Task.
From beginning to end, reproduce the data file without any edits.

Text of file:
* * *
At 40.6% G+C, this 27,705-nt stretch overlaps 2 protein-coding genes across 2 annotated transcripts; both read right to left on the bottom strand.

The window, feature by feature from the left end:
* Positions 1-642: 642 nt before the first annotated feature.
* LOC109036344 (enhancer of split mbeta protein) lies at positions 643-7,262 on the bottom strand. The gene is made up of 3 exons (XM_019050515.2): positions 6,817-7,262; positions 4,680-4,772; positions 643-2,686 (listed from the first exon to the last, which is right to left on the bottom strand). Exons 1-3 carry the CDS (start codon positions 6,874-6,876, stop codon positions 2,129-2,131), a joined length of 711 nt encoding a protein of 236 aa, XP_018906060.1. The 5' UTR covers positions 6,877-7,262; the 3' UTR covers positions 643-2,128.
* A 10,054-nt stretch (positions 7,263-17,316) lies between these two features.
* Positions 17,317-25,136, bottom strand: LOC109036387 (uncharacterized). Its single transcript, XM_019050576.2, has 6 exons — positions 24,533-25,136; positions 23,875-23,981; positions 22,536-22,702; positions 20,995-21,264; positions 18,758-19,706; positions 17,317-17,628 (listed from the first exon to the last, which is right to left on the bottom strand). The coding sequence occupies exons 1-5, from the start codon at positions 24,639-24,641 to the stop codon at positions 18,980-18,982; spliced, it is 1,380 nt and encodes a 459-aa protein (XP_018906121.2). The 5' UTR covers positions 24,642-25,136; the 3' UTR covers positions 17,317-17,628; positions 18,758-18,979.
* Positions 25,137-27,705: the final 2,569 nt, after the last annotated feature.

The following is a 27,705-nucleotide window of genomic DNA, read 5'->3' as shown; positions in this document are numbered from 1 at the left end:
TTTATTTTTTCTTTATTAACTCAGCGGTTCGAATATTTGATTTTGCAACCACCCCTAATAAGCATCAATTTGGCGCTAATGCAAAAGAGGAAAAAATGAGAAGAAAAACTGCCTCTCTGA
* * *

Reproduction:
At 40.6% G+C, this 27,705-nt stretch overlaps 2 protein-coding genes across 2 annotated transcripts; both read right to left on the bottom strand.

The window, feature by feature from the left end:
* Positions 1-642: 642 nt before the first annotated feature.
* LOC109036344 (enhancer of split mbeta protein) lies at positions 643-7,262 on the bottom strand. The gene is made up of 3 exons (XM_019050515.2): positions 6,817-7,262; positions 4,680-4,772; positions 643-2,686 (listed from the first exon to the last, which is right to left on the bottom strand). Exons 1-3 carry the CDS (start codon positions 6,874-6,876, stop codon positions 2,129-2,131), a joined length of 711 nt encoding a protein of 236 aa, XP_018906060.1. The 5' UTR covers positions 6,877-7,262; the 3' UTR covers positions 643-2,128.
* A 10,054-nt stretch (positions 7,263-17,316) lies between these two features.
* Positions 17,317-25,136, bottom strand: LOC109036387 (uncharacterized). Its single transcript, XM_019050576.2, has 6 exons — positions 24,533-25,136; positions 23,875-23,981; positions 22,536-22,702; positions 20,995-21,264; positions 18,758-19,706; positions 17,317-17,628 (listed from the first exon to the last, which is right to left on the bottom strand). The coding sequence occupies exons 1-5, from the start codon at positions 24,639-24,641 to the stop codon at positions 18,980-18,982; spliced, it is 1,380 nt and encodes a 459-aa protein (XP_018906121.2). The 5' UTR covers positions 24,642-25,136; the 3' UTR covers positions 17,317-17,628; positions 18,758-18,979.
* Positions 25,137-27,705: the final 2,569 nt, after the last annotated feature.

The following is a 27,705-nucleotide window of genomic DNA, read 5'->3' as shown; positions in this document are numbered from 1 at the left end:
TTTATTTTTTCTTTATTAACTCAGCGGTTCGAATATTTGATTTTGCAACCACCCCTAATAAGCATCAATTTGGCGCTAATGCAAAAGAGGAAAAAATGAGAAGAAAAACTGCCTCTCTGA